It’s progressively upward on the road until you hop back off road again onto a much steeper climb to the Obelisk that signals the start (or end I suppose) of Ballard Down and the run down to Old Harry Rocks, but not before stopping to take in the views of the Isle of Wight in the distance and Poole Harbour behind.
At Old Harry, it’s an easy path into the village of Studland where a variety of refuelling options present themselves. I opted for lunch on Knoll Beach, complete with NT café, so nice was the weather.
From a well earned lunch stop it was off to the contrasting heathland to find ‘Frank’ with thankfully only the minimal amount of map faffage, which then only leaves you with a pretty draining climb back up Brenscombe Hill back onto Nine Barrow Down and the grateful downward run back into Corfe, where you can seek further sustenance or collapse into the car like I did.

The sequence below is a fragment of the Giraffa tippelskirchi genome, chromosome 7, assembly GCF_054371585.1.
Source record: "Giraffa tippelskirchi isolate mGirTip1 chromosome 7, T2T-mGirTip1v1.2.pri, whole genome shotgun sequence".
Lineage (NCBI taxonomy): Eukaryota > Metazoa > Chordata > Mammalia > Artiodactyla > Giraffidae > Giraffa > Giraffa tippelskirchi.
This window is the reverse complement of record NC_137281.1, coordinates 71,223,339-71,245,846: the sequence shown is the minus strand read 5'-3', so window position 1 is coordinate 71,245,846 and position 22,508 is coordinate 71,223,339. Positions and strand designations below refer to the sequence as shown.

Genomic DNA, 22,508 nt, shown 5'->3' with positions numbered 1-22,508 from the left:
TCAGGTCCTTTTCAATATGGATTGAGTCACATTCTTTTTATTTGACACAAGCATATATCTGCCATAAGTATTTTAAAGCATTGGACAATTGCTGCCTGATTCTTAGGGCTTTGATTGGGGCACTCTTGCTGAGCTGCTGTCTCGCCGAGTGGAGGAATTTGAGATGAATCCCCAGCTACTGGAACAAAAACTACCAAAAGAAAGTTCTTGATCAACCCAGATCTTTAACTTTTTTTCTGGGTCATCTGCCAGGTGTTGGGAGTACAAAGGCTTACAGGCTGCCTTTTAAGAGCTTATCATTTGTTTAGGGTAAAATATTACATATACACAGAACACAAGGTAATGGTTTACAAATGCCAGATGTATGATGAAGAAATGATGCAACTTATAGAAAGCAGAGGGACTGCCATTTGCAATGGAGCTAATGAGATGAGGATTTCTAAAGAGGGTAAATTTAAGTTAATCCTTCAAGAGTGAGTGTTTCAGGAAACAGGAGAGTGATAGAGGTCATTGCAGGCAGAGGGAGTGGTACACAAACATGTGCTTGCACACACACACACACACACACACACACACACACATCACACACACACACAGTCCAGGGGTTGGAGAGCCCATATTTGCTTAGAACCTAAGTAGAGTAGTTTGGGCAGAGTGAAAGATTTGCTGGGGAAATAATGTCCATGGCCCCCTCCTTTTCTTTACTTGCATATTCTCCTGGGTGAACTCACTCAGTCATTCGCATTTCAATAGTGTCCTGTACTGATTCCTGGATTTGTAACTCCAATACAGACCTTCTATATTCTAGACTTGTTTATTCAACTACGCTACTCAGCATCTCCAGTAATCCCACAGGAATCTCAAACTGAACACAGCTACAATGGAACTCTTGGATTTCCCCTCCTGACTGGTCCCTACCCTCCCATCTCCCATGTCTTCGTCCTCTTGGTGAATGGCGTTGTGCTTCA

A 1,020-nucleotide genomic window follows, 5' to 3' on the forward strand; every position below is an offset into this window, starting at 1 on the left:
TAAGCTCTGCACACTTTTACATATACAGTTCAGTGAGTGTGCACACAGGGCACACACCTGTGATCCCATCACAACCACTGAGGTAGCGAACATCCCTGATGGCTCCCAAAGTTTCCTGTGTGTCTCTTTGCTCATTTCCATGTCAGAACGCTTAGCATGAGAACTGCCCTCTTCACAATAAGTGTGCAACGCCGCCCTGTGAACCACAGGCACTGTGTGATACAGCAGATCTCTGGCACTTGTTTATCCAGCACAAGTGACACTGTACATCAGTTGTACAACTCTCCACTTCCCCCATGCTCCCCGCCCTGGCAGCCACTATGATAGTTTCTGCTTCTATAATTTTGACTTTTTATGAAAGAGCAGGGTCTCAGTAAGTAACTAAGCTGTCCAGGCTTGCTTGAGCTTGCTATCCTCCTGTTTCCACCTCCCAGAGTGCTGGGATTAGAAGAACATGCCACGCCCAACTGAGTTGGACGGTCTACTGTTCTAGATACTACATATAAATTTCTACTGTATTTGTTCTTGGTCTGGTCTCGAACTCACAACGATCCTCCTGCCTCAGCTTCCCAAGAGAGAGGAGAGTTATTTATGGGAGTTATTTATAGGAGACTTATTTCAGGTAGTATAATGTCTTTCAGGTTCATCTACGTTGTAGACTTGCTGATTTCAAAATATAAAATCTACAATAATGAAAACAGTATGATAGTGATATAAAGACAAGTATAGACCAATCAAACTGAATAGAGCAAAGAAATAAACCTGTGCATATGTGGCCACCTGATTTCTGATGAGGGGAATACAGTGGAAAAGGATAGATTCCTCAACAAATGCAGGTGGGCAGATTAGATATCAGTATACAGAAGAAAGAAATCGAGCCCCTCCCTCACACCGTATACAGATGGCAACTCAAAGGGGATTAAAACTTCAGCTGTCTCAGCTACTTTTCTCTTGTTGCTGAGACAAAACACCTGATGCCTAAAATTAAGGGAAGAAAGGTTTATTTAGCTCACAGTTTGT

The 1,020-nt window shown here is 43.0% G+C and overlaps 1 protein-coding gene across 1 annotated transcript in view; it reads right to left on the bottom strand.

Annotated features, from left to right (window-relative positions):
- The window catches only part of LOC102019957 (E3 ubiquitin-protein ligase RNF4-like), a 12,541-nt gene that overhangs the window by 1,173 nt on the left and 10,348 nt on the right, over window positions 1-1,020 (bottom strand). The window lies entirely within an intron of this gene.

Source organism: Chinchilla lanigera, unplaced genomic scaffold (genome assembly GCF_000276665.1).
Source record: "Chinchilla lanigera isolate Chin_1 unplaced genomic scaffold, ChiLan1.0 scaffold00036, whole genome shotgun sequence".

Arriving back at the car a little over five hours after setting out, this is, when you consider the travelling required from home ordinarily, an all-day affair, but one that is worth the trip if you like big days out on natural trails. The only thing I forgot to pack for our entire holiday was my GPS, so mileage will just have to go down as 20 plus.
Thankfully I had cracking weather for this ride. I’d imagine given the route’s proximity to the sea that it’s not much fun when there’s wind and rain battering you from every angle, so perhaps this is one to add to the 2010 ride calendar just in case.
I should add that for those travelling down from our neck of the woods, would be better off starting from Sandbanks, parking in the large car park prior to the chain ferry. You can then travel across as a foot passenger and pick up the route on the heath.
For a sense of the ride, terrain and views check out a few photos on Flickr.